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During heart development, epicardial cells residing within the outer layer undergo epithelial-mesenchymal transition (EMT) and migrate into the underlying myocardium to support organ growth and morphogenesis. Disruption of epicardial EMT results in embryonic lethality, yet its regulation is poorly understood. Here, we report epicardial EMT within the mesothelial layer of the mouse embryonic heart at ultra-high resolution using scanning electron microscopy combined with immunofluorescence analyses. We identified morphologically active EMT regions that associated with key components of the extracellular matrix, including the basement membrane-associated proteoglycan agrin. Deletion of agrin resulted in impaired EMT and compromised development of the epicardium, accompanied by downregulation of Wilms' tumor 1. Agrin enhanced EMT in human embryonic stem cell-derived epicardial-like cells by decreasing β-catenin and promoting pFAK localization at focal adhesions, and promoted the aggregation of dystroglycan within the Golgi apparatus in murine epicardial cells. Loss of agrin resulted in dispersal of dystroglycan in vivo, disrupting basement membrane integrity and impairing EMT. Our results provide new insights into the role of the extracellular matrix in heart development and implicate agrin as a crucial regulator of epicardial EMT.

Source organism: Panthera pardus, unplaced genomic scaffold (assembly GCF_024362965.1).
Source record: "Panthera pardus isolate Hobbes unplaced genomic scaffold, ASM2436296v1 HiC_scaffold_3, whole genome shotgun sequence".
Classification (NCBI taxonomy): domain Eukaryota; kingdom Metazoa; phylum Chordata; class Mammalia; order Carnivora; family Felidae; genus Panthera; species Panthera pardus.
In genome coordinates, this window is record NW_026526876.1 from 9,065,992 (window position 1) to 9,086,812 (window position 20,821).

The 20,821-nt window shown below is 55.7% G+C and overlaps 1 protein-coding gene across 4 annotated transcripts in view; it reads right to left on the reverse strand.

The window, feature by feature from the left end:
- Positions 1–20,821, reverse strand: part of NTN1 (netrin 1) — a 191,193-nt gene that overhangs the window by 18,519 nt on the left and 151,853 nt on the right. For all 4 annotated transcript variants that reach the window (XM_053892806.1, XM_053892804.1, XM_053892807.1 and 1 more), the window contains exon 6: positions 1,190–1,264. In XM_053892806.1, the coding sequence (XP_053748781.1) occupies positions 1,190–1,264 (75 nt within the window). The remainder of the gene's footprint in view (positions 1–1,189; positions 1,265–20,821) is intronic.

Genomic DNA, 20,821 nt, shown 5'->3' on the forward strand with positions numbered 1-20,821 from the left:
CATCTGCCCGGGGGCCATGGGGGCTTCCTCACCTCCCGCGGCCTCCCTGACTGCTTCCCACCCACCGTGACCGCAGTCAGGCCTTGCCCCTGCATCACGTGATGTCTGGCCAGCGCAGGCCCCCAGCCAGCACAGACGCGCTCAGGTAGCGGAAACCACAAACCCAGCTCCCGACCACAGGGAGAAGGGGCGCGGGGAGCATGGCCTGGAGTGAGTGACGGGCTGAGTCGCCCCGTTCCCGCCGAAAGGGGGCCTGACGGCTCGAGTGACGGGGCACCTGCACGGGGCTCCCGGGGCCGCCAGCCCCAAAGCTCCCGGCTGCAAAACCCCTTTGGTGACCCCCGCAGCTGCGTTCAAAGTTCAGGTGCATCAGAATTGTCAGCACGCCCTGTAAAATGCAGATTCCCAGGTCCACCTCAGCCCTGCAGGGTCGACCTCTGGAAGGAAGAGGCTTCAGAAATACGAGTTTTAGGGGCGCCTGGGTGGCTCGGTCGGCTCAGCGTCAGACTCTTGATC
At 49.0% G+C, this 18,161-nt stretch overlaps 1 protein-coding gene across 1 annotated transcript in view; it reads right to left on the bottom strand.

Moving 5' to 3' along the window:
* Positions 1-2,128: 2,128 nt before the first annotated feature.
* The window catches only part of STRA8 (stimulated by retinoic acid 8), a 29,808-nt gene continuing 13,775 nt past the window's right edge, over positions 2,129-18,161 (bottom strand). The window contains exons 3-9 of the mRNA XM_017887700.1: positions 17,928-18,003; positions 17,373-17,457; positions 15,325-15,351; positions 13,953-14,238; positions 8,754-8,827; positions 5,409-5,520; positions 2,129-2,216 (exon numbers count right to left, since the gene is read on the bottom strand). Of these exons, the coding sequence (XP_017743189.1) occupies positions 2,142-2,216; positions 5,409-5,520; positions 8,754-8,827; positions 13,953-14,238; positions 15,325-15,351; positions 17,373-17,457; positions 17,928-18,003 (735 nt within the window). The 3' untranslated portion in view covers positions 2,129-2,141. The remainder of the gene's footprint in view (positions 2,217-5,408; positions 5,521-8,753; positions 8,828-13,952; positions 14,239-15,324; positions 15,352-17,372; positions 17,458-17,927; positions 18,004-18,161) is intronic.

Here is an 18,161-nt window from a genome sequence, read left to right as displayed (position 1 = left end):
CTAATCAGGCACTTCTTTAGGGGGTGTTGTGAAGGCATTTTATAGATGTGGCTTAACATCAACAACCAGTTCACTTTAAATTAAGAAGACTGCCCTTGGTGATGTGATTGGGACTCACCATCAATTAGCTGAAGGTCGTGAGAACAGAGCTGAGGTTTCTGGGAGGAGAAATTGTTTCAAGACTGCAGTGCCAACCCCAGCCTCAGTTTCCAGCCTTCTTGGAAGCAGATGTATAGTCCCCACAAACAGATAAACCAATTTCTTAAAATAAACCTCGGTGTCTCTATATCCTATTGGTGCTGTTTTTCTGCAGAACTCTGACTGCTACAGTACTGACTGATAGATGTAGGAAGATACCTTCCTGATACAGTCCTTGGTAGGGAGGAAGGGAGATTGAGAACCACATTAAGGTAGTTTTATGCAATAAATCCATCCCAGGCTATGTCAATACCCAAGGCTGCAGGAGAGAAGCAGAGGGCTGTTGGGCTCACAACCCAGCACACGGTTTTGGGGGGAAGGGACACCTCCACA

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Agrin, Dystroglycan, ECM, EMT, Epicardium, Golgi apparatus, Mouse, WT1